Conference: DARGANFOD – DISCOVERY, a celebration of new archaeological research in Wales on Saturday 4th April 2020

 

CONFERENCE

Cambrian Archaeological Association

in association with Cardiff University

 

DARGANFOD – DISCOVERY:

a celebration of new archaeological research in Wales

Saturday 4th April 2020

All bookings must be received by Friday 20th March 2020

Cardiff University, John Percival Building, Colum Drive, Cardiff CF10 3EU

 

Join us for a day dedicated to fascinating recent work on the archaeology of Wales and the Marches! This is the first of a new series of biennial conferences which will showcase work supported by the Cambrian Archaeological Association Research Fund.

Confirmed speakers include:

  • Prof Mike Parker Pearson: The origins of Stonehenge: the bluestones and Preseli
  • Dr Oliver Davis and Prof Niall Sharples: Excavations at Caerau Hillfort, Cardiff, 2012-19: from the Neolithic to the Normans
  • Prof Gary Lock: Moel y Gaer, Bodfari, a small hillfort in the Clwydians, Denbighshire
  • Adam Gwilt and Ken Murphy: An Iron Age chariot burial in Pembrokeshire: recent treasure finds, excavations and museum engagements
  • Dr Toby Driver and Dr Jeffrey L Davies: The Romano-British villa at Abermagwr, Ceredigion: rarity and innovation at the most remote Roman villa in Wales
  • Dr Andy Seaman: Hillforts and power in post-Roman Wales: a GIS-enabled analysis of Dinas Powys
  • Dr Alan Lane: The Llangorse Crannog: a short-lived Welsh royal site of the Viking Age

Early career academic and independent researchers will also talk about their work.

A timetable is given below, and can be downloaded here. Summaries of talks are also available – link here.

Conference fee: £28 (£26 for CAA members) which includes lunch and refreshments. Student tickets at £10, without food or tea/coffee, are also available. Tickets must be booked in advance. All are welcome.

To register, please download and print the booking form on this link and send it, with a cheque, to Dr Rhiannon Comeau at 21 Ulleswater Road, Southgate, London N14 7BL. Alternatively you can book by credit or debit card on Eventbrite – the link is here. Please note that Eventbrite bookings are subject to a booking charge, which will be added to the ticket price at checkout. 

Any enquiries should be emailed to Dr Comeau at cambrians1846@gmail.com.

 

Conference timetable

9.00 Registration and coffee
9.30 Welcome
9.35 Prof Mike Parker Pearson (UCL Institute of Archaeology): The origins of Stonehenge: the bluestones and Preseli
10.00 Dr Oliver Davis (Cardiff University) and Prof Niall Sharples (Cardiff University): Excavations at Caerau Hillfort, Cardiff, 2012-19: from the Neolithic to the Normans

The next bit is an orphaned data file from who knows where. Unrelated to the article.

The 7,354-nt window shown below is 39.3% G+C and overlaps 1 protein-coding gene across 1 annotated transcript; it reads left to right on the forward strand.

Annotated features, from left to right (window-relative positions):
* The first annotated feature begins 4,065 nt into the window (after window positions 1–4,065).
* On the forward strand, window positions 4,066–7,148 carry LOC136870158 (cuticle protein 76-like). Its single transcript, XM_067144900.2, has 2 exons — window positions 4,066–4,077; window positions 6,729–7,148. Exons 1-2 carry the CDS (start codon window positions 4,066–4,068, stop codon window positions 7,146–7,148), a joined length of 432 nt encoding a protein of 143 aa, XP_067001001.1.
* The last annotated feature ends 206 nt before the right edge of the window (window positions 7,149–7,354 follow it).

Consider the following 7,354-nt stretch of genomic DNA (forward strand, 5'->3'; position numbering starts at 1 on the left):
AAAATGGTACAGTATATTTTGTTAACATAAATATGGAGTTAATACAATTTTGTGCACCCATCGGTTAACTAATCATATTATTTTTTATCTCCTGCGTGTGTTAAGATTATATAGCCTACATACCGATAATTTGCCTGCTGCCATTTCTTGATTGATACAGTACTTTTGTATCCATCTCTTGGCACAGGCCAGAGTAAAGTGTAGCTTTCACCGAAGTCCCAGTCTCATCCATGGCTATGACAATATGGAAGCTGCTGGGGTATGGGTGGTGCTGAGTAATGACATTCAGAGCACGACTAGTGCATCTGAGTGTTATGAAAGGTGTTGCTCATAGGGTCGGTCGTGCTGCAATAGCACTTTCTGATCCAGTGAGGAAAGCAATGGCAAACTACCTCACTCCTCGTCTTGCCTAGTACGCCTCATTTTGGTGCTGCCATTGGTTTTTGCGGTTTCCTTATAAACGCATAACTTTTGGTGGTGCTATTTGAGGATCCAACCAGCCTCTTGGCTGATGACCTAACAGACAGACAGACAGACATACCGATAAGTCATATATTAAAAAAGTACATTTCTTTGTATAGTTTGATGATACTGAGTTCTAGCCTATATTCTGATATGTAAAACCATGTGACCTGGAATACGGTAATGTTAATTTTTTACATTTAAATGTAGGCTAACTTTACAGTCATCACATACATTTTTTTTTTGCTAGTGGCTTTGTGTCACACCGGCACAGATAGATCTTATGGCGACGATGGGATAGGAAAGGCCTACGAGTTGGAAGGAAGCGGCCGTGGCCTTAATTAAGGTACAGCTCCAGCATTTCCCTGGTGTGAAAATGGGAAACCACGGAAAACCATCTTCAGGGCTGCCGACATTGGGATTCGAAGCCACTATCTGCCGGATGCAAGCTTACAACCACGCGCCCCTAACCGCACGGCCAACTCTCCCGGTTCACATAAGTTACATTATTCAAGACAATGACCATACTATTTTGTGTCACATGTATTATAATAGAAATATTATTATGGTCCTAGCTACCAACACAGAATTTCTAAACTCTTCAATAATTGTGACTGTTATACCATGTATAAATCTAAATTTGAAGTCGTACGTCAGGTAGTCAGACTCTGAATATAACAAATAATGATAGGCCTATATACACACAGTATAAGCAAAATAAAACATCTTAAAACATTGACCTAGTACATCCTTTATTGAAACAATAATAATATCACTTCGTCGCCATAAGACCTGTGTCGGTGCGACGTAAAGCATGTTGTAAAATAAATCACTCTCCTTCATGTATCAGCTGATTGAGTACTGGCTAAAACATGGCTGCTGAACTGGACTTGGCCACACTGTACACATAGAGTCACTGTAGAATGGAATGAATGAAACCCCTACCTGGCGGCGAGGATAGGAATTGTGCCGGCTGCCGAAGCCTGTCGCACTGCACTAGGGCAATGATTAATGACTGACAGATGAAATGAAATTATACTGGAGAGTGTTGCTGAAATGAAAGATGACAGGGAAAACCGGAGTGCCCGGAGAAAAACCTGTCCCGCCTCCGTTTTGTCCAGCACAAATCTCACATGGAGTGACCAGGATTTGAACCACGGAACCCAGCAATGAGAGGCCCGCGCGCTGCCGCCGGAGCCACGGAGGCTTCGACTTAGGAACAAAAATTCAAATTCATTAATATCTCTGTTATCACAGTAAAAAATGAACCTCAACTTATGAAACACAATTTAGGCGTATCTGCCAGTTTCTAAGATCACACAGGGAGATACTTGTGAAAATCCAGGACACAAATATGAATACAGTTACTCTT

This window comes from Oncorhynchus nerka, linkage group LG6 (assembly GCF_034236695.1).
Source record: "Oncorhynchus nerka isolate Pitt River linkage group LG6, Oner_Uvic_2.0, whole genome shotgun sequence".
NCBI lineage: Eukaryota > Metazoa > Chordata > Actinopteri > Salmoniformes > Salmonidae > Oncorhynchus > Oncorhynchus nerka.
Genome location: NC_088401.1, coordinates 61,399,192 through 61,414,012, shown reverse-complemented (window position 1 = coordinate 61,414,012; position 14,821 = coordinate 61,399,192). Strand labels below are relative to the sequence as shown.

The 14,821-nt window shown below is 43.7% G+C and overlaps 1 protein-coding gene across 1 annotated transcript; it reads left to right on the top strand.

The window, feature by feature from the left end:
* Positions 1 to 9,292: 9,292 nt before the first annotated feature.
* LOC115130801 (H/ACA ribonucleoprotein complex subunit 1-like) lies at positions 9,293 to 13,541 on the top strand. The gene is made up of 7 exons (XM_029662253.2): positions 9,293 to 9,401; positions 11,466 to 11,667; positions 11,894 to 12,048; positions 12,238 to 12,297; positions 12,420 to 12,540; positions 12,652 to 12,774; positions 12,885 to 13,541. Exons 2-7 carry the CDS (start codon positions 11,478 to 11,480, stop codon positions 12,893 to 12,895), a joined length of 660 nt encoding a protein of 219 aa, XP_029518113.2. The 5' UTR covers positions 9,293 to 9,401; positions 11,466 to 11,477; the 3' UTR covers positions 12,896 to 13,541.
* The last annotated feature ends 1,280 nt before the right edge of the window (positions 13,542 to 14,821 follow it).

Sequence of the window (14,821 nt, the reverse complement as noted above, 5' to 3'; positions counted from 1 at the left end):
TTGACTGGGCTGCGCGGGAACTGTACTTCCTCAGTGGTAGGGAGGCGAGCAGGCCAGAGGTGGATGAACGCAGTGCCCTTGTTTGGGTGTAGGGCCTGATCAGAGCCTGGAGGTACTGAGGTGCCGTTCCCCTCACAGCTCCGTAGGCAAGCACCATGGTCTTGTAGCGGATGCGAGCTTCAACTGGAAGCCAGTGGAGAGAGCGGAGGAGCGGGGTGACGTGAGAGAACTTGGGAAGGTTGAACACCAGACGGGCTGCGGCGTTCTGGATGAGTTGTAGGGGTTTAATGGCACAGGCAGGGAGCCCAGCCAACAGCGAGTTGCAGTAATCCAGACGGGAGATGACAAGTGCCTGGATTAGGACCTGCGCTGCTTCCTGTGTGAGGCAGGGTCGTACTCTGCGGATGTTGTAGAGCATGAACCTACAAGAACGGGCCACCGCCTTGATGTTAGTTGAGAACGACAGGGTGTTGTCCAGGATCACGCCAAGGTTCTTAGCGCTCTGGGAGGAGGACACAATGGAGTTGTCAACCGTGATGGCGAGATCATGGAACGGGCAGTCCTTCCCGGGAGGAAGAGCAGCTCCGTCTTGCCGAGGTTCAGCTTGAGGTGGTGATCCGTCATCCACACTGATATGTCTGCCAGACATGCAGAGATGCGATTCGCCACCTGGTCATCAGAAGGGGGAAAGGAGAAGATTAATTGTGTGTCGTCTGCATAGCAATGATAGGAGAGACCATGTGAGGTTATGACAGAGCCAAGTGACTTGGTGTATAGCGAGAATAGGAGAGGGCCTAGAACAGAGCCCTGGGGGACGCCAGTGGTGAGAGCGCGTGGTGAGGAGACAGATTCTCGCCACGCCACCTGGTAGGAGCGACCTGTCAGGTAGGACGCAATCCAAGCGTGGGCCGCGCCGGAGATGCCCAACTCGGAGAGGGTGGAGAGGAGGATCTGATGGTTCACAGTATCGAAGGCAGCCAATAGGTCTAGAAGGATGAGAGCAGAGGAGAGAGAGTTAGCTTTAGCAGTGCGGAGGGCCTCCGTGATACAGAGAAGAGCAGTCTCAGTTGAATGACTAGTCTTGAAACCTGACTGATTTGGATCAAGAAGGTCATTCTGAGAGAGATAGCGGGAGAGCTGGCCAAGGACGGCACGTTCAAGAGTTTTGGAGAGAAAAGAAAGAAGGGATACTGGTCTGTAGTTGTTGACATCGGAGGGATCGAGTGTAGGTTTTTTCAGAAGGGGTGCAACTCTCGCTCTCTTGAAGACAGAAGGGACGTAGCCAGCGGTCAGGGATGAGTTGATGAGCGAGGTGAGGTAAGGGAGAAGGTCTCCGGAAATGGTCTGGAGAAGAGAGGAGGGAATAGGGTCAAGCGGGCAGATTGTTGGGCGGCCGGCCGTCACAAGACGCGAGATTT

10.25 Eirini Konstantinidi (PhD candidate in Archaeology, Cardiff University): If the dead could talk: a taphonomic approach to Neolithic mortuary treatment in the caves of Wales
10.50 Prof Gary Lock (Kellogg College, Oxford): Moel y Gaer, Bodfari, a small hillfort in the Clwydians, Denbighshire
11.15 Coffee
11.45 Adam Gwilt (National Museum of Wales) and Ken Murphy (Dyfed Archaeological Trust) (speaker on the day tbc): An Iron Age chariot burial in Pembrokeshire: recent treasure finds, excavations and museum engagements
12.10 Adelle Bricking (PhD candidate in Archaeology, Cardiff University): Life and death in Iron Age Wales: preliminary results from histological and stable isotope analysis from Dinorben and RAF St Athan.
12.35 Dr Toby Driver (Royal Commission on the Ancient and Historical Monuments of Wales) and Dr Jeffrey L. Davies: The Romano-British villa at Abermagwr, Ceredigion: rarity and innovation at the most remote Roman villa in Wales
13.00 Lunch
14.00 Dr Andy Seaman (Canterbury Christ Church University): Hillforts and power in post-Roman Wales: a GIS-enabled analysis of Dinas Powys
14.25 Dr Alan Lane (Cardiff University): The Llangorse crannog: a short-lived Welsh royal site of the Viking Age
14.50 Dr Rhiannon Comeau (recently completed PhD, UCL Institute of Archaeology): Pre-Norman focal zones and seasonality: a cantref-level case study
15.15 Coffee
15.40 Dr Rachel Swallow (Honorary Visiting Research Fellow, University of Chester / independent scholar): A square peg in a round hole: new interpretations for the eleventh-century northern Anglo-Welsh border, as told by the misfit Dodleston Castle in Cheshire
16.05 Dr Alice Forward (Postdoctoral researcher): Lordship and communality in the 13th century. Four ram aquamaniles from South Glamorgan
16.30 Michael Statham (Independent scholar): Porth-y-Pistyll, near Aberdaron – a memorial to a couple of rogues?
16.55 Closing remarks (conference closes 17.10)